6-08: Revolutionary sensor to measure in the real time the progress of hydrolysis and fermentation for production of biofuels and biochemicals from lignocellulosic biomass

Monday, April 30, 2012
Napoleon Ballroom C-D, 3rd fl (Sheraton New Orleans)
Renata Bura1, Shannon Ewanick1, Wesley Thompson2, Hong Lin1, Brain Marquard2 and Richard Gustafson1, (1)School of Environmental and Forest Sciences, University of Washington, Seattle, WA, (2)Applied Physics Laboratory, University of Washington, Seattle, WA
The growing biofuels and bioproducts industry is replacing many non-renewables based products with products derived from biomass. However, the cost to produce these products is still not competitive with their petroleum-derived counterparts. Since inexpensive feedstocks are often readily available, the bulk of the total cost lies with the processing of the biomass. Improvements in aspects (new pretreatments, enzymes, etc) of these processes will likely reduce costs in the future, but in the short term improving the efficiency of existing and future processes will have the greatest affect on overall process economics. Improved efficiency will come from improved analytics, leading to increased real-time knowledge of reactions and enabling instant control over process parameters.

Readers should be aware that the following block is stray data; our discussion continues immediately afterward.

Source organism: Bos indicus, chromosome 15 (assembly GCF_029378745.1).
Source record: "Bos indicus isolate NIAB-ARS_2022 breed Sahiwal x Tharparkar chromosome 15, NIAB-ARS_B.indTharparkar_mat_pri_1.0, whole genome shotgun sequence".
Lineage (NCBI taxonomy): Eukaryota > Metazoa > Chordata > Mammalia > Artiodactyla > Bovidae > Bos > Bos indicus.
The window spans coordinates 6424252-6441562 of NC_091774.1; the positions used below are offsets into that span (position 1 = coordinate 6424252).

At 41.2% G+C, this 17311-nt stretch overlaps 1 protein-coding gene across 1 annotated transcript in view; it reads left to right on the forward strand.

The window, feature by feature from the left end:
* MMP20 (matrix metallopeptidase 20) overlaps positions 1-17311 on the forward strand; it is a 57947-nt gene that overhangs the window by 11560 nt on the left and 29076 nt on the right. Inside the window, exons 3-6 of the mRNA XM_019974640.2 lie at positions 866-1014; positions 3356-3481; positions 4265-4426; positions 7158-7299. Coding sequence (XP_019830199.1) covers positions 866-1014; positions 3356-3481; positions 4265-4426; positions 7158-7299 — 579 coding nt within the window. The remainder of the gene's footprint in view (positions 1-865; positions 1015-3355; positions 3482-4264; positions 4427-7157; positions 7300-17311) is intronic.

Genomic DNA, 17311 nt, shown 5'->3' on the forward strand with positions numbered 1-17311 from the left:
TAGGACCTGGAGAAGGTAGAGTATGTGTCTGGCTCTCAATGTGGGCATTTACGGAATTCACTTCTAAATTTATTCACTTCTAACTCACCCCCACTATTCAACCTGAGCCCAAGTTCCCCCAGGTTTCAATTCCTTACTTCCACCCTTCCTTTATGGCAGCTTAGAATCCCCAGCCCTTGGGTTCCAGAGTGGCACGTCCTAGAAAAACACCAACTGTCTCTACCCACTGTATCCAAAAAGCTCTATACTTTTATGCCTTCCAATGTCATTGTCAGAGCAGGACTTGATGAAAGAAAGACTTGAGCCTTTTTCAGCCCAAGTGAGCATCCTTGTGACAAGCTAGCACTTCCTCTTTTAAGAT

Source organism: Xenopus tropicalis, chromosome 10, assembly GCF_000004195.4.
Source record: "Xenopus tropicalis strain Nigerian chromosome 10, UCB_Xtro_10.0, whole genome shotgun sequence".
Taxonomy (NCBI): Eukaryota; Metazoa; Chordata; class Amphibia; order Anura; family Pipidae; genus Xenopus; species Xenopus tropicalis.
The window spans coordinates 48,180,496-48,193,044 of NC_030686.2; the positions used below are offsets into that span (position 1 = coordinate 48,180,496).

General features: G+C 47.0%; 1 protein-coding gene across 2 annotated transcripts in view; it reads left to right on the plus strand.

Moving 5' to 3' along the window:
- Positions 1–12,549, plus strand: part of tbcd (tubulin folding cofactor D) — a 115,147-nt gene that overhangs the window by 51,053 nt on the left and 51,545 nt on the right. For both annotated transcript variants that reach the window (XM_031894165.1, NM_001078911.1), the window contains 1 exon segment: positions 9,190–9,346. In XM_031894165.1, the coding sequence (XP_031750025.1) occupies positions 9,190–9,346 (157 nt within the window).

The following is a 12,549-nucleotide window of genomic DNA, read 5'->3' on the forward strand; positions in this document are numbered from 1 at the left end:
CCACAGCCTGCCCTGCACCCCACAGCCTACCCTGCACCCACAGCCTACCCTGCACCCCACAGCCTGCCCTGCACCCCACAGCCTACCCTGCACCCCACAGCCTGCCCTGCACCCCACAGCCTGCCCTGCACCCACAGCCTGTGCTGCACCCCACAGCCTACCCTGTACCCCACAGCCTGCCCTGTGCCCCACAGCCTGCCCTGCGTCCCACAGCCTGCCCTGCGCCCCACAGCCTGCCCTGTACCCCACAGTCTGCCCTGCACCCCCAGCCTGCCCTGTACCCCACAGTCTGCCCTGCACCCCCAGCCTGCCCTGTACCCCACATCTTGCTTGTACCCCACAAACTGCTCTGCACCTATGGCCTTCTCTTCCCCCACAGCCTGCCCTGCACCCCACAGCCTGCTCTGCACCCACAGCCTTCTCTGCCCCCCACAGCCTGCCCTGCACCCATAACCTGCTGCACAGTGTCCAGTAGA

Research at the University of Washington has already resulted in new sensor for biorefineries. Example includes use the utilization of a revolutionary and unique analytical tool such as Raman spectroscopy to monitor fermentation of sugar to ethanol. We have proven for the first time that we can follow the progress of lignocellulosic sugars to ethanol fermentation in the real time.

The objective of this work was to use a 785nm Raman ball probe to continuously monitor the progress of hydrolysis and fermentation of biomass. Chemometric analysis of the reactants and products was done using principle component analysis (PCA) of the Raman spectra and a partial least squares (PLS) model was developed and validated using HPLC data. Of particular interest was how best to deal with background fluorescence generated from both the cell biomass and the lignin-derived compounds.

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